Power suiting played a key role once again, with oversized silhouettes on blazers, trouser and dresses cinched in at the waist to create an exaggerated feminine outline. Colours and prints were similarly bold, with animal prints and pops of colour contrasting to the sophisticated neutral palette of navy, black and grey which dominated much of the collection. Patent gloss, satin, leather and sheer lace equally provided a sensuality to the collection, which when combined with the sharp cuts and bold colours of the items created a sense feisty femininity, with a distinctly modern, powerful attitude, which will undoubtedly appeal to the young Topshop customer.
Stand out pieces included the high waisted tapered trousers, which appeared in numerous incarnations including black, grey, gloss and leather, and an oversized zebra print jacket. The magenta, pointed toe heels worn by the models towards the end of the show were also a highlight, adding an 1980s finesse to each look. And with the high-street side of Topshop taking the lead from its growing runway arm, the 1980s revival looks set to take the high-street by storm.
As a counterpoint to many collections showing muted tones in London, Peter Pilotto’s spring runway was drenched in tropical colour. Themed around the idea of tropical baroque, the collection combined numerous colours and textures to create an impactful yet exhilarating collection.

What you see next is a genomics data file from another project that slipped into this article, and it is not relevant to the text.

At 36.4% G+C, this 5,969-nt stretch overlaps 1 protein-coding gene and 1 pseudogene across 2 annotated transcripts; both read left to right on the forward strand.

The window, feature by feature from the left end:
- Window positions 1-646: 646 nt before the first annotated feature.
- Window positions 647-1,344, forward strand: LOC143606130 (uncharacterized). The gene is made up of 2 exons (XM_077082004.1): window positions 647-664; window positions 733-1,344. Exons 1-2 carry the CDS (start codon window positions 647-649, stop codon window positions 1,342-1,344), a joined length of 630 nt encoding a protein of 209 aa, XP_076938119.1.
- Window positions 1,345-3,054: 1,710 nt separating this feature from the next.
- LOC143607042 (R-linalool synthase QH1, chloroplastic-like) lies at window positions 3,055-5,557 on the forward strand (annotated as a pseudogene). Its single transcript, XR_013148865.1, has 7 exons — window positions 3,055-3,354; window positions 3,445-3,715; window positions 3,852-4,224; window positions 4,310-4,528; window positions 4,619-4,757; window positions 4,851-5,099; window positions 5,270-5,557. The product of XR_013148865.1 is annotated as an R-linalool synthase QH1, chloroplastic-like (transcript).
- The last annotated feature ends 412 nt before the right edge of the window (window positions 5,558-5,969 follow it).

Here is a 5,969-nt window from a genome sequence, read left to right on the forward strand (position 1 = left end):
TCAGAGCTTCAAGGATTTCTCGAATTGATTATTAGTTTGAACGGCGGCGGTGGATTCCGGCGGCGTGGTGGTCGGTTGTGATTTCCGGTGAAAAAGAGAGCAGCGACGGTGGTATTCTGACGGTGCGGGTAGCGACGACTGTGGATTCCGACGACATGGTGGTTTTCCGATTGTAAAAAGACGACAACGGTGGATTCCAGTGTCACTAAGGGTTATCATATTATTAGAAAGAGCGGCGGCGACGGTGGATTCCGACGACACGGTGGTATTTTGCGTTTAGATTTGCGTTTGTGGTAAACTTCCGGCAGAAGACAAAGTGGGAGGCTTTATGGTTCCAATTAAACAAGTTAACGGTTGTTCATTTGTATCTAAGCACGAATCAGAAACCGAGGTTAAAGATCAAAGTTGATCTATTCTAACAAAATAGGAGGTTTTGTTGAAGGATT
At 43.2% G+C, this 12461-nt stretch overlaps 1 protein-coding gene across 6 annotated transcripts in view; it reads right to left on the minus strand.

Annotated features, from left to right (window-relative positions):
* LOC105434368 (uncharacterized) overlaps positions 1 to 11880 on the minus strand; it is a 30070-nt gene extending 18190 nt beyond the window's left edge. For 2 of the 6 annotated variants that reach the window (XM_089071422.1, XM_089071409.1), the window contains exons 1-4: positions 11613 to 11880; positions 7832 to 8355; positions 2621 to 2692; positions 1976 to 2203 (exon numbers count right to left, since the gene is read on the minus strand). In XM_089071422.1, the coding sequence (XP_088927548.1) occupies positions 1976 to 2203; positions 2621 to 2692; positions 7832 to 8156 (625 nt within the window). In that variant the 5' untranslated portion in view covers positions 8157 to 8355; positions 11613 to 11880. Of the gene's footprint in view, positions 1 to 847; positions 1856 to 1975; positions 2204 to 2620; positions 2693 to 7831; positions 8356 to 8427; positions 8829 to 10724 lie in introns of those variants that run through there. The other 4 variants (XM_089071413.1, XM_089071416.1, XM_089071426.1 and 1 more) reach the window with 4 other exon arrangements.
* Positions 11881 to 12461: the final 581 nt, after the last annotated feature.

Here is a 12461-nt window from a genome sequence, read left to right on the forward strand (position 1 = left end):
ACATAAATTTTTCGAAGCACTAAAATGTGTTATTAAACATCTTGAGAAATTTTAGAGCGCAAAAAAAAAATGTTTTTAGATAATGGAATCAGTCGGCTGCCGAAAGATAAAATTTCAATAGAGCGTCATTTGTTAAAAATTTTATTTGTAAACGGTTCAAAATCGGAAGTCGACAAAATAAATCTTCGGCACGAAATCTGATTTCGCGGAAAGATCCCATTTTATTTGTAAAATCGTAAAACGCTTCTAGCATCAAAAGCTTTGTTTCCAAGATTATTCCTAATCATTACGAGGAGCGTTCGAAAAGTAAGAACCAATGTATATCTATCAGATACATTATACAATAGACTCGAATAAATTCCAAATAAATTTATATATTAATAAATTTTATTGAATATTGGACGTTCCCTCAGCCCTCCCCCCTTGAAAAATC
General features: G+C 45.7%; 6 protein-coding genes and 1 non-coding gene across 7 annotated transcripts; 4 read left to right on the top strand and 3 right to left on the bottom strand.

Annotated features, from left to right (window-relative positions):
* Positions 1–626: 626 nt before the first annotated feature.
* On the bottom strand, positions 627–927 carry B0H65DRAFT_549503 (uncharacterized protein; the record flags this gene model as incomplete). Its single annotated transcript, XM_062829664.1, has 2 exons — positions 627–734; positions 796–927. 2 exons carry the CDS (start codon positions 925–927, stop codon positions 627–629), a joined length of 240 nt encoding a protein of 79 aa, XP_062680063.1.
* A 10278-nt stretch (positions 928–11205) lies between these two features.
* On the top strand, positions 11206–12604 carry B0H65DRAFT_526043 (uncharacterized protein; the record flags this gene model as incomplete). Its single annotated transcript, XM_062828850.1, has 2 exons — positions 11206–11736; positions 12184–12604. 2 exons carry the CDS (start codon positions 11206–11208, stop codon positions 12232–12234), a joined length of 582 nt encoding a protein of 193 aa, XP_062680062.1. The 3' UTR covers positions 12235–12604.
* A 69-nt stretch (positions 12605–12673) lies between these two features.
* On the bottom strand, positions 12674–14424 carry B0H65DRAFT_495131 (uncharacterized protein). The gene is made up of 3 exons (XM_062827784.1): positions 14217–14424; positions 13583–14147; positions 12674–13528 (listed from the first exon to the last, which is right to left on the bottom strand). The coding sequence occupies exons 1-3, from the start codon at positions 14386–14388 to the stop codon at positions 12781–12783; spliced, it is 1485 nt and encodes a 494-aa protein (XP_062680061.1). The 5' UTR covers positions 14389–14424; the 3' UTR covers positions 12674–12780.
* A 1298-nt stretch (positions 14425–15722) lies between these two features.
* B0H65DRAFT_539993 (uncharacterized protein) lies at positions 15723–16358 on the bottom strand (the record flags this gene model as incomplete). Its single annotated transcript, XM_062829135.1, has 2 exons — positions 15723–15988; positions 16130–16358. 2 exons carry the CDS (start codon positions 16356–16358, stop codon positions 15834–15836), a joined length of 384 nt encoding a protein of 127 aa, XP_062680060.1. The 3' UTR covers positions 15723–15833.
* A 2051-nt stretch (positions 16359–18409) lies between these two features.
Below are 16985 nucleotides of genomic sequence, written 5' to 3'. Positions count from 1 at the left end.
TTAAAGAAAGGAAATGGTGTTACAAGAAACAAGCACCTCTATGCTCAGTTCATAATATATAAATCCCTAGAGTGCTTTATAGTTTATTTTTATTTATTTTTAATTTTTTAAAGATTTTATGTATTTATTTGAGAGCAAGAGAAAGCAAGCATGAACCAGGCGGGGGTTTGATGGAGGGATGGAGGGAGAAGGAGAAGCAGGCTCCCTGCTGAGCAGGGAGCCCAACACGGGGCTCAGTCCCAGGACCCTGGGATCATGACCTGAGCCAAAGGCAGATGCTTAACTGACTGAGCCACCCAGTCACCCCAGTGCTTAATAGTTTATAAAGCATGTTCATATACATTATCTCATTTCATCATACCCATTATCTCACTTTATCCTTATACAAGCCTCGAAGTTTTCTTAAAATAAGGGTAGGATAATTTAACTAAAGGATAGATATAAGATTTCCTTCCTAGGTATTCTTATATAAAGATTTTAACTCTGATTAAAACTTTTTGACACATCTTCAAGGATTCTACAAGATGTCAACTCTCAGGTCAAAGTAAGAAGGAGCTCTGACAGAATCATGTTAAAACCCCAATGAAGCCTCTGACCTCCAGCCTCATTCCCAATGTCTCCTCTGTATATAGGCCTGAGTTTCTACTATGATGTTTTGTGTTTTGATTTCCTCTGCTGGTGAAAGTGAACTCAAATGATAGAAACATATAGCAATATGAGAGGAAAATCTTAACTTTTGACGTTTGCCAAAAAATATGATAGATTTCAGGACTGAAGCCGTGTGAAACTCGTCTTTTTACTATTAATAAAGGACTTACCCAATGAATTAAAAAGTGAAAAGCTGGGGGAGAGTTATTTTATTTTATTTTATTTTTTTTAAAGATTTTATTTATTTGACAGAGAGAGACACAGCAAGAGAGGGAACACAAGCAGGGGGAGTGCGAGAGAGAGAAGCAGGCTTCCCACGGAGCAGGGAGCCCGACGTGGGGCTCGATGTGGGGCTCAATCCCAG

The strength of the collection was particularly in the floral Tropicana patterns which adorned cotton dresses and playsuits, characteristically for Pilotto, the detail and vibrancy of these prints were extremely eye-catching. Alongside the cotton dresses, Pilotto also showed patchwork denim, gingham crop tops and shirt dresses, parachute-like gowns, delicate lace separates and golden ball gowns.
The combined effect was almost overwhelming, with too many influences and details to fully appreciate on a brief glance. However, the collection was vibrant, elegant and fun and seemed to capture an intense, albeit untamed, passion for the tropical from the designers.
Phoebe English’s presentation this season took the form of an artistic study, with crisp clean lines and neutral tones creating living ‘still life’ images.
Layering of textures and tones of fabric created a sense of minimalism to each look, despite the complex shapes and cut outs of some of the items. The paired-back elegance created a romantic feel to the collection, despite its seeming simple, with delicate silks and chiffons softening the feel of the collection as a whole.